The agreement caps at $1 billion the amount Twitter could sue for damages, meaning its only options are to sue for specific performance to force him to follow through, or a maximum of $1 billion. A representative for Mr. Musk declined to comment.
The standoff leaves Twitter in a precarious position, given that its prospects as a stand-alone company are daunting in part because of a digital-advertising market in upheaval. Twitter shares closed at $36.81 Friday, 32% below the $54.20-a-share price Mr. Musk agreed to pay.
Facing broadsides from Mr. Musk and a softening ad market, Twitter CEO Parag Agrawal has been trying to prepare it for a difficult period ahead, whether under Mr. Musk’s ownership or not. In May, he announced a hiring freeze and belt tightening, saying he was taking action during the takeover because economic conditions had worsened and Twitter couldn’t assume the deal with Mr. Musk would close. This past week, he cut recruiting staff.
Investors appear unnerved by the latest twist, sending Twitter’s stock 4.81% lower in Friday after-hours trading following Mr. Musk’s disclosure.
Mr. Musk’s Twitter romp began with the unannounced purchase of US$22.8 million of Twitter shares on Jan. 31. He kept buying in February and March, building a roughly 9% stake for $2.6 billion and becoming the largest individual investor.
He took public jabs at Twitter, polling his followers on the site over whether it adheres to free-speech principles and publicly toying with the idea of starting a rival. By the time his stake became public on April 4, Mr. Musk had been secretly talking to Twitter for nine days.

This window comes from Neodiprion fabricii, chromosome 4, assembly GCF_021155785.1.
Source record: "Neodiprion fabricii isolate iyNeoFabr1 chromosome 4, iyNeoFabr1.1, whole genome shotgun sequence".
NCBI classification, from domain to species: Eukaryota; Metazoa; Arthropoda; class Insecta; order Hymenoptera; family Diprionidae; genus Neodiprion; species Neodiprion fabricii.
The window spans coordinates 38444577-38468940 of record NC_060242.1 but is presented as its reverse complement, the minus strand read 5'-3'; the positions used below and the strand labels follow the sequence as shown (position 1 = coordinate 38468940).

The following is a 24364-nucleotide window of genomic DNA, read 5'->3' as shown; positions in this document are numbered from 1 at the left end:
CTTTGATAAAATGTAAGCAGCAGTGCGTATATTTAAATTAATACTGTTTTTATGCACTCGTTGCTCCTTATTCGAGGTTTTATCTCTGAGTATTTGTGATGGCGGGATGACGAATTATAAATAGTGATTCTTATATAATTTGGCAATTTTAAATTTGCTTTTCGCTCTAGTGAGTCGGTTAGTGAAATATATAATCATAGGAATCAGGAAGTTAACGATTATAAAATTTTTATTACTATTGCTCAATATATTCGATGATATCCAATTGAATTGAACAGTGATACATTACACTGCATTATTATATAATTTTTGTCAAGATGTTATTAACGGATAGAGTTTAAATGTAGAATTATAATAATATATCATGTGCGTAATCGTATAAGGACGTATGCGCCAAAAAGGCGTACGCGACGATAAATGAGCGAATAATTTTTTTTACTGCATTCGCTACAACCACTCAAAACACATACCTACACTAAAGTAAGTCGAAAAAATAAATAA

He initially reached out to Jack Dorsey, the company’s co-founder and a friend of Mr. Musk’s, then spoke to director Egon Durban, co-CEO of private-equity firm Silver Lake, another acquaintance, according to a public filing on the deal.
The discussions began congenially, with Mr. Musk saying he might want to join the board. Then on Apr. 9, hours before taking the board seat Twitter had agreed to give him, he withdrew. Four days later, he made an unsolicited takeover offer at $54.20 a share and made the offer public the subsequent day.
Twitter initially seemed to turn up its nose but eventually relented—in part because directors concluded that no one else was likely to have the interest or ability to buy the company at the price Mr. Musk was offering. The billionaire agreed to waive detailed due diligence of Twitter’s business.
Even as the transaction was coming together, Mr. Musk was voicing concerns about a darkening economic and business outlook. In late March, Tesla had to temporarily shut its auto plant in Shanghai, the company’s largest, as China implemented pandemic restrictions, sending the stock steadily lower. And, on an April 20 earnings call, Mr. Musk talked about mounting inflationary pressures.
On May 13, Mr. Musk shocked many people involved in the deal with a predawn tweet saying the deal was “temporarily on hold.” He later added he remained committed to seeing it through. He cited questions about Twitter’s estimate that fewer than 5% of its monetizable daily average users are spam or fake accounts.
Fake accounts are certainly a concern for social-media companies. But Mr. Musk had long been aware of fake accounts on Twitter—he tweeted about it at least as far back as 2018—and Twitter’s estimate hadn’t changed in years. Mr. Musk said repeatedly that part of his goal as owner would be, as he put it in an April 21 tweet, to “defeat the spam bots or die trying!”